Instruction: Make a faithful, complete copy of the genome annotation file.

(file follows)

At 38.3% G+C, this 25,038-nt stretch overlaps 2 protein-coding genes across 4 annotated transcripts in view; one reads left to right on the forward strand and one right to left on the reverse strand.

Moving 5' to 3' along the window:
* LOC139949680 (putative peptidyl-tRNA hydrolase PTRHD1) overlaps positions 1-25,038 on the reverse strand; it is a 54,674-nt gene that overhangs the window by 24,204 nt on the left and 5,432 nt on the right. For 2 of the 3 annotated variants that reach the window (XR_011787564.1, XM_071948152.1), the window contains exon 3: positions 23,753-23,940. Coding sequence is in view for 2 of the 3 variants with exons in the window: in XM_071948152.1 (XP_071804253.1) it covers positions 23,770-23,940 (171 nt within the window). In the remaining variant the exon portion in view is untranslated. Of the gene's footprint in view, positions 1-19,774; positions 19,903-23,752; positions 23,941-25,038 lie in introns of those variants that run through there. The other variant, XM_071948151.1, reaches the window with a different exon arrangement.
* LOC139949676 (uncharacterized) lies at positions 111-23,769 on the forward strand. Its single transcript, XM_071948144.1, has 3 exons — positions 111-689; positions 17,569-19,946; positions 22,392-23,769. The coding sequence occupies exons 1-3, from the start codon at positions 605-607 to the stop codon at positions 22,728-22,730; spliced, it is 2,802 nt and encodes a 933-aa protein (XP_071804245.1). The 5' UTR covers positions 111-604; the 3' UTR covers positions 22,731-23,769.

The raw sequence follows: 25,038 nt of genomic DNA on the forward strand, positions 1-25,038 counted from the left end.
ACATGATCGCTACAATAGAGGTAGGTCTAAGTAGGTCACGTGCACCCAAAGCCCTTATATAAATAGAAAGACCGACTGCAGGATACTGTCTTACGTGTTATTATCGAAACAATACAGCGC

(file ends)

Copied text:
At 38.3% G+C, this 25,038-nt stretch overlaps 2 protein-coding genes across 4 annotated transcripts in view; one reads left to right on the forward strand and one right to left on the reverse strand.

Moving 5' to 3' along the window:
* LOC139949680 (putative peptidyl-tRNA hydrolase PTRHD1) overlaps positions 1-25,038 on the reverse strand; it is a 54,674-nt gene that overhangs the window by 24,204 nt on the left and 5,432 nt on the right. For 2 of the 3 annotated variants that reach the window (XR_011787564.1, XM_071948152.1), the window contains exon 3: positions 23,753-23,940. Coding sequence is in view for 2 of the 3 variants with exons in the window: in XM_071948152.1 (XP_071804253.1) it covers positions 23,770-23,940 (171 nt within the window). In the remaining variant the exon portion in view is untranslated. Of the gene's footprint in view, positions 1-19,774; positions 19,903-23,752; positions 23,941-25,038 lie in introns of those variants that run through there. The other variant, XM_071948151.1, reaches the window with a different exon arrangement.
* LOC139949676 (uncharacterized) lies at positions 111-23,769 on the forward strand. Its single transcript, XM_071948144.1, has 3 exons — positions 111-689; positions 17,569-19,946; positions 22,392-23,769. The coding sequence occupies exons 1-3, from the start codon at positions 605-607 to the stop codon at positions 22,728-22,730; spliced, it is 2,802 nt and encodes a 933-aa protein (XP_071804245.1). The 5' UTR covers positions 111-604; the 3' UTR covers positions 22,731-23,769.

The raw sequence follows: 25,038 nt of genomic DNA on the forward strand, positions 1-25,038 counted from the left end.
ACATGATCGCTACAATAGAGGTAGGTCTAAGTAGGTCACGTGCACCCAAAGCCCTTATATAAATAGAAAGACCGACTGCAGGATACTGTCTTACGTGTTATTATCGAAACAATACAGCGC